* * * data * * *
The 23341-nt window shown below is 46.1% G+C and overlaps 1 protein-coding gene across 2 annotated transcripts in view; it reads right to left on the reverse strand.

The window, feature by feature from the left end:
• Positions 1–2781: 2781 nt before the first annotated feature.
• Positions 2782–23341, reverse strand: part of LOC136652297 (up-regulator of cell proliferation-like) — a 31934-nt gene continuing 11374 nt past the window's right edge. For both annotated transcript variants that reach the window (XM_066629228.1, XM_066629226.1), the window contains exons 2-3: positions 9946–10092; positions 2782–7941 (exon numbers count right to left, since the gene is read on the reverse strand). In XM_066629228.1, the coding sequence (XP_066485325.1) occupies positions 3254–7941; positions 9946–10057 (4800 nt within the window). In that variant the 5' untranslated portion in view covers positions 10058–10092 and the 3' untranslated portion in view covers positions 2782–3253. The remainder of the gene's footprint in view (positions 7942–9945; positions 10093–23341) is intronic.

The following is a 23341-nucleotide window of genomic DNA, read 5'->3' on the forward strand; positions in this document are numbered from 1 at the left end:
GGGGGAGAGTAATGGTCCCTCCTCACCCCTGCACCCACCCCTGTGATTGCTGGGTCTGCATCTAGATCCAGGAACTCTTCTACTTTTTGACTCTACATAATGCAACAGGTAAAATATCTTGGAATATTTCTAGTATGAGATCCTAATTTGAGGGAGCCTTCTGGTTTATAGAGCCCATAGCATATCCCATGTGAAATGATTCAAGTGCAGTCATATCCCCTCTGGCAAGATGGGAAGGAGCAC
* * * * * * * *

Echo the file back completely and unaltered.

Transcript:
The 23341-nt window shown below is 46.1% G+C and overlaps 1 protein-coding gene across 2 annotated transcripts in view; it reads right to left on the reverse strand.

The window, feature by feature from the left end:
• Positions 1–2781: 2781 nt before the first annotated feature.
• Positions 2782–23341, reverse strand: part of LOC136652297 (up-regulator of cell proliferation-like) — a 31934-nt gene continuing 11374 nt past the window's right edge. For both annotated transcript variants that reach the window (XM_066629228.1, XM_066629226.1), the window contains exons 2-3: positions 9946–10092; positions 2782–7941 (exon numbers count right to left, since the gene is read on the reverse strand). In XM_066629228.1, the coding sequence (XP_066485325.1) occupies positions 3254–7941; positions 9946–10057 (4800 nt within the window). In that variant the 5' untranslated portion in view covers positions 10058–10092 and the 3' untranslated portion in view covers positions 2782–3253. The remainder of the gene's footprint in view (positions 7942–9945; positions 10093–23341) is intronic.

The following is a 23341-nucleotide window of genomic DNA, read 5'->3' on the forward strand; positions in this document are numbered from 1 at the left end:
GGGGGAGAGTAATGGTCCCTCCTCACCCCTGCACCCACCCCTGTGATTGCTGGGTCTGCATCTAGATCCAGGAACTCTTCTACTTTTTGACTCTACATAATGCAACAGGTAAAATATCTTGGAATATTTCTAGTATGAGATCCTAATTTGAGGGAGCCTTCTGGTTTATAGAGCCCATAGCATATCCCATGTGAAATGATTCAAGTGCAGTCATATCCCCTCTGGCAAGATGGGAAGGAGCAC